Know Your Cycle

how your period works

Have you ever wondered how your period works? Why does it come every month? What does it have to do with getting pregnant? Today we’re discussing a few common questions regarding your menstrual cycle.

What is a period?

Your period (also known as menstruation) is a woman’s monthly bleeding. When you menstruate, your body sheds the the lining of your uterus.

During your monthly menstrual cycle, the uterus lining builds up to prepare for pregnancy. If you do not get pregnant, specific hormones in your body will begin to fall, telling your body to start your period and get rid of the extra lining of your uterus.

What is the menstrual cycle?

The menstrual cycle is the monthly hormonal cycle a female goes through to prepare for pregnancy. It includes ovulation and menstruation.

How long is the menstrual cycle?

Your menstrual cycle is counted from the first day of your period up to the first day of your next period. The typical menstrual cycle lasts about 28 days, but every woman is different. Your cycle can also vary month to month – your periods are still considered “regular” even if the length of your cycle varies from 24 to 38 days.

What is ovulation?

Ovulation is when your ovary releases an egg so it can be fertilized by sperm in order to create a baby. A woman has the highest chance of getting pregnant if she has sex within three days before ovulation. Sperm can live for three to five days in a woman’s reproductive organs, so if you have unprotected sex within three days of ovulation, the sperm will be ready and in place to fertilize the egg when you ovulate.

When will I ovulate?

On average, a woman ovulates 2 weeks following the first day of her period. However, each woman’s cycle length is different and the time between a woman’s period and ovulation can vary from two to three weeks.

How do I know if I’m ovulating?

A few days before you ovulate, you may experience an increase and change in your vaginal discharge. You may also check for an increase in your basal body temperature (your temperature after sleeping before you get out of bed). Some women also may test for luteinizing hormone (LH). LH is a hormone that tells the ovary to release an egg (ovulation). LH levels increase approximately 36 hours before ovulation.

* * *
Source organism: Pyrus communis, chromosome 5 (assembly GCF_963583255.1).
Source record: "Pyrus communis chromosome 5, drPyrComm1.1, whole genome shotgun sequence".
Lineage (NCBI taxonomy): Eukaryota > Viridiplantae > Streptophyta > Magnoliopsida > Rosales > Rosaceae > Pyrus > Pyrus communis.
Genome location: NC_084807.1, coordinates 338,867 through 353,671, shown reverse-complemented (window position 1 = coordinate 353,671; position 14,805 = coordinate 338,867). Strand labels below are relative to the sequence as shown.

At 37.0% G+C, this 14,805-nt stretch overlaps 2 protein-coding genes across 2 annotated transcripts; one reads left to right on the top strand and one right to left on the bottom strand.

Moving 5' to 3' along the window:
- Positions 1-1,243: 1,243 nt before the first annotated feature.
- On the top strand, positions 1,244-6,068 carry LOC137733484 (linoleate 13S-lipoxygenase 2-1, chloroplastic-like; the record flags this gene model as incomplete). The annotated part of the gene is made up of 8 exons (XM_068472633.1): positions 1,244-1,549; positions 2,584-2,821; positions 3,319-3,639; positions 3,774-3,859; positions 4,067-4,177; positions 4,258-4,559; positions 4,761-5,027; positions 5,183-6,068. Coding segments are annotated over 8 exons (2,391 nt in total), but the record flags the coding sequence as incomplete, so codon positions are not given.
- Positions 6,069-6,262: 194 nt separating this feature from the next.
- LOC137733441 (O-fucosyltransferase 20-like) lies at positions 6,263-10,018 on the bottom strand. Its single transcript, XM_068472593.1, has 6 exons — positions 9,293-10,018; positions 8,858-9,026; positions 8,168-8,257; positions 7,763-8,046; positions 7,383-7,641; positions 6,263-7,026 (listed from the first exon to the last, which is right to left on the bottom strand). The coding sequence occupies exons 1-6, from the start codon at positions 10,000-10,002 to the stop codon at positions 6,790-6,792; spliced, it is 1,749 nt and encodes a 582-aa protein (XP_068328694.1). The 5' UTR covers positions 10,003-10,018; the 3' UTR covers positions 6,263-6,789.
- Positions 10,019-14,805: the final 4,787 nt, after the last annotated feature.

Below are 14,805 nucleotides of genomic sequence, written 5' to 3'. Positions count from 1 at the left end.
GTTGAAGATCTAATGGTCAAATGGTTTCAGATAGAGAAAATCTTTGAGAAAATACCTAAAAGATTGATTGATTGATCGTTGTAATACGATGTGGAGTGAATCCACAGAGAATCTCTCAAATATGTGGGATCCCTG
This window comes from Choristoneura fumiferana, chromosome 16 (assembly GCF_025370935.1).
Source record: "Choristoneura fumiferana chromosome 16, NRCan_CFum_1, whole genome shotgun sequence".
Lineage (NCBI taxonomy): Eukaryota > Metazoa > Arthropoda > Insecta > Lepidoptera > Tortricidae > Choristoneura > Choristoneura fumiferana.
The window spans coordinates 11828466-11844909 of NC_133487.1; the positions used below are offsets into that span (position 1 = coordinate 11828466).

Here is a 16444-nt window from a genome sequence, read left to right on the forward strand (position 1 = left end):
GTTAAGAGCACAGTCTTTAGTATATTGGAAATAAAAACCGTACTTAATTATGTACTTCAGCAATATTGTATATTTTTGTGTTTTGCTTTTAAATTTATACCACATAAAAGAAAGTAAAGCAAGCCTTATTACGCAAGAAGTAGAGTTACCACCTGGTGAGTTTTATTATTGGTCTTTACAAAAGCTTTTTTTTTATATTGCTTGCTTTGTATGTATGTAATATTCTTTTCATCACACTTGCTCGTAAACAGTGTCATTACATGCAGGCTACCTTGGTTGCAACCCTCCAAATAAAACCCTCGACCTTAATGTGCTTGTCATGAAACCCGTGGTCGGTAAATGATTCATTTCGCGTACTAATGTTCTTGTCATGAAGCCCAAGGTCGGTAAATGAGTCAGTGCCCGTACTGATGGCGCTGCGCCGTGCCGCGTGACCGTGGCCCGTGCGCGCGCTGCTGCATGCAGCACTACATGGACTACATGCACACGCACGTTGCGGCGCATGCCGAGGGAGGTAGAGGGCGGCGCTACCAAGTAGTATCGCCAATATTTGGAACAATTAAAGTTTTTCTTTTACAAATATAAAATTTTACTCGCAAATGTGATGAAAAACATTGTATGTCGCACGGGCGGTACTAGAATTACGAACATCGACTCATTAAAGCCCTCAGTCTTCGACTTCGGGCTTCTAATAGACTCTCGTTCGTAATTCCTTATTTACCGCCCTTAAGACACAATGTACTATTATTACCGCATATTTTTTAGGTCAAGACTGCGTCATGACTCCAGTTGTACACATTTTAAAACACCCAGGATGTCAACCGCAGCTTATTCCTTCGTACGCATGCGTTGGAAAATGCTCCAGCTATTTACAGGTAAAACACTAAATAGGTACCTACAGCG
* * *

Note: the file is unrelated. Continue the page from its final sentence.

Why should I keep track of my menstrual cycle?

If your periods are regular, tracking them will help you know when you will be most likely to get pregnant and when to expect your period. If your periods are not regular (you are missing periods or are having pain/bleeding that causes you to miss school or work), tracking your period and any symptoms you may have can help your healthcare provider find a treatment for you.

How can I keep track of my menstrual cycle?

You can keep track of your menstrual cycle by marking the days you start and end your period.  After a few months you will be able to determine if your periods are regular or not. If you start tracking your period, you may also want to note:

  • Period symptoms – Did you have cramping? Moodiness? Bloating? Breast tenderness?
  • How heavy the bleeding was – Was it heavier or lighter than usual?
  • How many days your period lasted – Was it longer or shorter than normal?

There are also apps available for your phone that allow you to track your periods and some include other features to track symptoms, energy levels and more.

While we can do our best to track our menstrual cycles and ovulations to prevent pregnancy, we can often miscalculate or forget to track days, and pregnancy may occur.

If you believe you may be pregnant, call Your Options Medical for your free pregnancy test today.

how your period works

3 responses to “Know Your Cycle

    1. Hi Montsheng,
      As stated in the article, ovulation typically occurs approximately two weeks after the first day of your period. So, if your period starts on March 22nd you are likely to ovulate approximately around April 5th. Pinpointing the exact day you will begin ovulation requires more tracking than just dates but dating your cycle can give you a basic idea of the approximate time when you will begin ovulation. Does that make sense?

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